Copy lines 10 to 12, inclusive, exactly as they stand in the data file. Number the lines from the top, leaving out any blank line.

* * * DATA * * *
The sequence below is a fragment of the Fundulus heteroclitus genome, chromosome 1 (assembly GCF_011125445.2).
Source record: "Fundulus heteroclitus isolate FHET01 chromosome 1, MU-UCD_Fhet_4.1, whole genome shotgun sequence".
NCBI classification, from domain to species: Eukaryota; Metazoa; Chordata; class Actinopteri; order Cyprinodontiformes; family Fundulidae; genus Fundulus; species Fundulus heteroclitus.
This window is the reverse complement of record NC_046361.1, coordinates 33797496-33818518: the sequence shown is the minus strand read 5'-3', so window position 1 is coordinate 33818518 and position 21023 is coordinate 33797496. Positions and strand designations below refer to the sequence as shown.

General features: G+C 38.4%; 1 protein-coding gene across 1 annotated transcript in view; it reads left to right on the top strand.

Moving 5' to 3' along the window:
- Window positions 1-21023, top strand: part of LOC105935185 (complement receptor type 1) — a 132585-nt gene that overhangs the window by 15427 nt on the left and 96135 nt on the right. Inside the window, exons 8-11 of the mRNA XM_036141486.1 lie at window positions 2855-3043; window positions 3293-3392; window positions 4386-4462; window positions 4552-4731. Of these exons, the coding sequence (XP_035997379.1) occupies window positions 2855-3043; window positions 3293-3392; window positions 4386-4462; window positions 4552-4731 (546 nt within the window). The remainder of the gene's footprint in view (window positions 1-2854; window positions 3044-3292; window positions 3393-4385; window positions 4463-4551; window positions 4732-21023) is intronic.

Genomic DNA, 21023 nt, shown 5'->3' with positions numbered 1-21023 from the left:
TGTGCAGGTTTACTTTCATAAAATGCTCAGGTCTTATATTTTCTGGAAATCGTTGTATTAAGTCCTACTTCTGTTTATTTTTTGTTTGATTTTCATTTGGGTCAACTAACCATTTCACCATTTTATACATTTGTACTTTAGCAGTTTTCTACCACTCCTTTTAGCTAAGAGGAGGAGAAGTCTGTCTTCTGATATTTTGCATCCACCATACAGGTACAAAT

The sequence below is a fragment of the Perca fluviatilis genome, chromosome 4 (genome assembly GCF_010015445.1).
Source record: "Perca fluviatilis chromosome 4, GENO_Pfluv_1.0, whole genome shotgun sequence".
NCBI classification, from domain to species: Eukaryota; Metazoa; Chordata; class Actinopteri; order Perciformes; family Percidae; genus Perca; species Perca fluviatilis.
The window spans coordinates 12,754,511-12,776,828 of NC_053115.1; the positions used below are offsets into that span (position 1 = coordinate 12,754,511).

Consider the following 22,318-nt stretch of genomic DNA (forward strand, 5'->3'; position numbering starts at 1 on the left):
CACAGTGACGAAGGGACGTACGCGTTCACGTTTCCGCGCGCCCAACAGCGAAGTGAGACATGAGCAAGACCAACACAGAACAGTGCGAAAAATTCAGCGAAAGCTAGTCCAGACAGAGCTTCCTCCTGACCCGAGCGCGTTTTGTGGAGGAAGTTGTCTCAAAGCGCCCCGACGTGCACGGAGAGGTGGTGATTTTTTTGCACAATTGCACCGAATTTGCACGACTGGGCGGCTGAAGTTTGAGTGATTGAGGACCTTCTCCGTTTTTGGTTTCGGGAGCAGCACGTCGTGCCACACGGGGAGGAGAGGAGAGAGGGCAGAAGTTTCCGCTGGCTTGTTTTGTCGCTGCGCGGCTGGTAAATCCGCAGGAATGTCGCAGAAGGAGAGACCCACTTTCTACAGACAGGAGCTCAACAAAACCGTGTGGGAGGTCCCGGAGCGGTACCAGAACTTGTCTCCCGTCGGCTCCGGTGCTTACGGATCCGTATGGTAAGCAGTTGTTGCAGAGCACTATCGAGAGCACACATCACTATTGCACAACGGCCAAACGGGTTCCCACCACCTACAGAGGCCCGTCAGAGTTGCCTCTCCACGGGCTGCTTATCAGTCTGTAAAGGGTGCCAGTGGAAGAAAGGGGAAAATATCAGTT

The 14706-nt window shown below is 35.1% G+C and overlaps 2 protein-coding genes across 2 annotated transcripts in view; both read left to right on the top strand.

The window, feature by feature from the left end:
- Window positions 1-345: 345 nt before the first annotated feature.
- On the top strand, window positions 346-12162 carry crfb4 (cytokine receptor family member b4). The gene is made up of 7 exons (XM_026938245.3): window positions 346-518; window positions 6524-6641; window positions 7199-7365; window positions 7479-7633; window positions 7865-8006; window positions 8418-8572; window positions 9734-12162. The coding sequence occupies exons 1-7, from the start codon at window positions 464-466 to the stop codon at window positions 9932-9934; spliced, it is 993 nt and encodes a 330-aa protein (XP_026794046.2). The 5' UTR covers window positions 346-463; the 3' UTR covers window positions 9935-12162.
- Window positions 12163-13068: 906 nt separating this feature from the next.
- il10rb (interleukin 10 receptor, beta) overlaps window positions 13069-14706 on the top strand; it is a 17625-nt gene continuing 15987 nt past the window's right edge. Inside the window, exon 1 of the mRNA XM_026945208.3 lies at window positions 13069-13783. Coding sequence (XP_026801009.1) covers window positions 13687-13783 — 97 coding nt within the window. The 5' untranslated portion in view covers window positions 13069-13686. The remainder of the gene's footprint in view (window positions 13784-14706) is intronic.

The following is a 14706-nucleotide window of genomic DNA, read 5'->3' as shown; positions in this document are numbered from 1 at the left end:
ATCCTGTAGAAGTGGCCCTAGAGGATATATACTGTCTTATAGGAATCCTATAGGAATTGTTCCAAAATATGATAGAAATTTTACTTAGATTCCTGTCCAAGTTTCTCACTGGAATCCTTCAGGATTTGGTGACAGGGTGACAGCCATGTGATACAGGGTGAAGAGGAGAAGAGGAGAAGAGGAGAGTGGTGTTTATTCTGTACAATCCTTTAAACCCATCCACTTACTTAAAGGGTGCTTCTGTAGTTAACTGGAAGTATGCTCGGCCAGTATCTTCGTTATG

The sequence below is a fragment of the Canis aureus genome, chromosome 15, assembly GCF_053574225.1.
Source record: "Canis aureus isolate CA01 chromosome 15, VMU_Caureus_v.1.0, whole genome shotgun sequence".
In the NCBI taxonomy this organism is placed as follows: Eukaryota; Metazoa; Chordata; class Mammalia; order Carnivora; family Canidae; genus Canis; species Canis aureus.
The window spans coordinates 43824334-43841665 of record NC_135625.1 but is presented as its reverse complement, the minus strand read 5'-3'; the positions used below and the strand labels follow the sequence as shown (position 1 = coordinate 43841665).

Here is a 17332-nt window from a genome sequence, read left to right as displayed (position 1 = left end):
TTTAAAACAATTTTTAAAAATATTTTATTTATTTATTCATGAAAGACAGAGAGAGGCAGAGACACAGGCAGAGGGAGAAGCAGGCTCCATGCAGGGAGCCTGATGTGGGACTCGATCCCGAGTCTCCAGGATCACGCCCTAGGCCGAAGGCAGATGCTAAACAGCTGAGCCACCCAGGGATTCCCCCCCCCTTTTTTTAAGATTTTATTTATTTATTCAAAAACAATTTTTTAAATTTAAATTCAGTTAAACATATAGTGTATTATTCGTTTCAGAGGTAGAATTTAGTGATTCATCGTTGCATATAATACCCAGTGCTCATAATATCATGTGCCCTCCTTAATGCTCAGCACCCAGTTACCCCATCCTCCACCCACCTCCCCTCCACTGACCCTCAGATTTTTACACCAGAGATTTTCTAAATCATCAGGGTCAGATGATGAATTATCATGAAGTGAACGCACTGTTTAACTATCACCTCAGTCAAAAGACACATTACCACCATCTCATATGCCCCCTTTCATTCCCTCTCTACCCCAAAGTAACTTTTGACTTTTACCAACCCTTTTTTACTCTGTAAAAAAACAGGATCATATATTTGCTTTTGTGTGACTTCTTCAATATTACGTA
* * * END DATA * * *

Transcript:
The sequence below is a fragment of the Perca fluviatilis genome, chromosome 4 (genome assembly GCF_010015445.1).
Source record: "Perca fluviatilis chromosome 4, GENO_Pfluv_1.0, whole genome shotgun sequence".
NCBI classification, from domain to species: Eukaryota; Metazoa; Chordata; class Actinopteri; order Perciformes; family Percidae; genus Perca; species Perca fluviatilis.